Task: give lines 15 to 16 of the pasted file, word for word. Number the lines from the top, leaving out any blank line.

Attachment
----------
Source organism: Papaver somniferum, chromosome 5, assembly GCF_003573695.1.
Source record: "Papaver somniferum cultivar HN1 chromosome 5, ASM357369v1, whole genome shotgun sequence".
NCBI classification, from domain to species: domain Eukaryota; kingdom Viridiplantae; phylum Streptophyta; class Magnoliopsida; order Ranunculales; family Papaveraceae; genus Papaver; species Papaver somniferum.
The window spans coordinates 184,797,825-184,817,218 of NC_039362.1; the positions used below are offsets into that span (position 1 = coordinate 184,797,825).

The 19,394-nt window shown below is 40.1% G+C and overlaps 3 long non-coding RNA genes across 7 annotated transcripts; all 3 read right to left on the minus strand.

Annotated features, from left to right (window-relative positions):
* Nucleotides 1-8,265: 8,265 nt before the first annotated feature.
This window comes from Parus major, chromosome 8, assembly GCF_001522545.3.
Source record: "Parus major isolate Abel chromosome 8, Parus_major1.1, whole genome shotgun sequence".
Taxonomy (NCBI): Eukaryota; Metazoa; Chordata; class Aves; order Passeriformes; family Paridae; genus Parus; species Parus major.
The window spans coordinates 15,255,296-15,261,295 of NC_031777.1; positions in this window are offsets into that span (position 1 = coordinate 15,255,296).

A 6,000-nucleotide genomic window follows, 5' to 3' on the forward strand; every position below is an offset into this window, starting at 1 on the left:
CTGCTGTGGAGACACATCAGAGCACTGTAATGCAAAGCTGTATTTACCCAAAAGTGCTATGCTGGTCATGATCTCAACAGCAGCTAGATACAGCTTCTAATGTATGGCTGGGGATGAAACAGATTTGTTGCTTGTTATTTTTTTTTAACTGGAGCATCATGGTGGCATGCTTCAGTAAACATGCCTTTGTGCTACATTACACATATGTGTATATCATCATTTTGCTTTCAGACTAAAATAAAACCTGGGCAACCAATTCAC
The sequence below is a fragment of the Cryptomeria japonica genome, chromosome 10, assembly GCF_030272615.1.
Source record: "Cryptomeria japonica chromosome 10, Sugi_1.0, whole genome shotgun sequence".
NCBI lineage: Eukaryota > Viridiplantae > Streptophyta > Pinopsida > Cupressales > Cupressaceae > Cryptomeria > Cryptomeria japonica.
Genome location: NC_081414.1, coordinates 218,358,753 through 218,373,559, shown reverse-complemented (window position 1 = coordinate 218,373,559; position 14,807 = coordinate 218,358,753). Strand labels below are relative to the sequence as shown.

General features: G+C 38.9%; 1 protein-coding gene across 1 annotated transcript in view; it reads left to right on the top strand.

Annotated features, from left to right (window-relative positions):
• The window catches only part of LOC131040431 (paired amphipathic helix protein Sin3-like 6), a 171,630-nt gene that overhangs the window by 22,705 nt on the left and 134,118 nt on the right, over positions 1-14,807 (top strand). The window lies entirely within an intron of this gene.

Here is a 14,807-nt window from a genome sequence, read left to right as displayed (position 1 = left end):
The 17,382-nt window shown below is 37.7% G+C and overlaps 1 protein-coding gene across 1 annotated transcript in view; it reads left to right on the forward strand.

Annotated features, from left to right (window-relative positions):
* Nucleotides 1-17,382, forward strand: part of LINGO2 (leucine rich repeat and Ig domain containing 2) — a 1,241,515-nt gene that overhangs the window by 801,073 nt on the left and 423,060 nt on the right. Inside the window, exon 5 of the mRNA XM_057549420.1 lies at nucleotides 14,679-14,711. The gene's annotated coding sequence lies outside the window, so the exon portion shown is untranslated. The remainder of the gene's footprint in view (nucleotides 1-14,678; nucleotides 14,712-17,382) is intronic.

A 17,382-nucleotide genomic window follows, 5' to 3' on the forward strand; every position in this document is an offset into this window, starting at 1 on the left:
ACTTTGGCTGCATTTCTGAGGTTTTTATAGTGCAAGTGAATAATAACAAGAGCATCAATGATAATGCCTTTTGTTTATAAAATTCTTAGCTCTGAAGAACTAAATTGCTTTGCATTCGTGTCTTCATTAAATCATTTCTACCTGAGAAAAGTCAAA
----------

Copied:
Source record: "Cryptomeria japonica chromosome 10, Sugi_1.0, whole genome shotgun sequence".
NCBI lineage: Eukaryota > Viridiplantae > Streptophyta > Pinopsida > Cupressales > Cupressaceae > Cryptomeria > Cryptomeria japonica.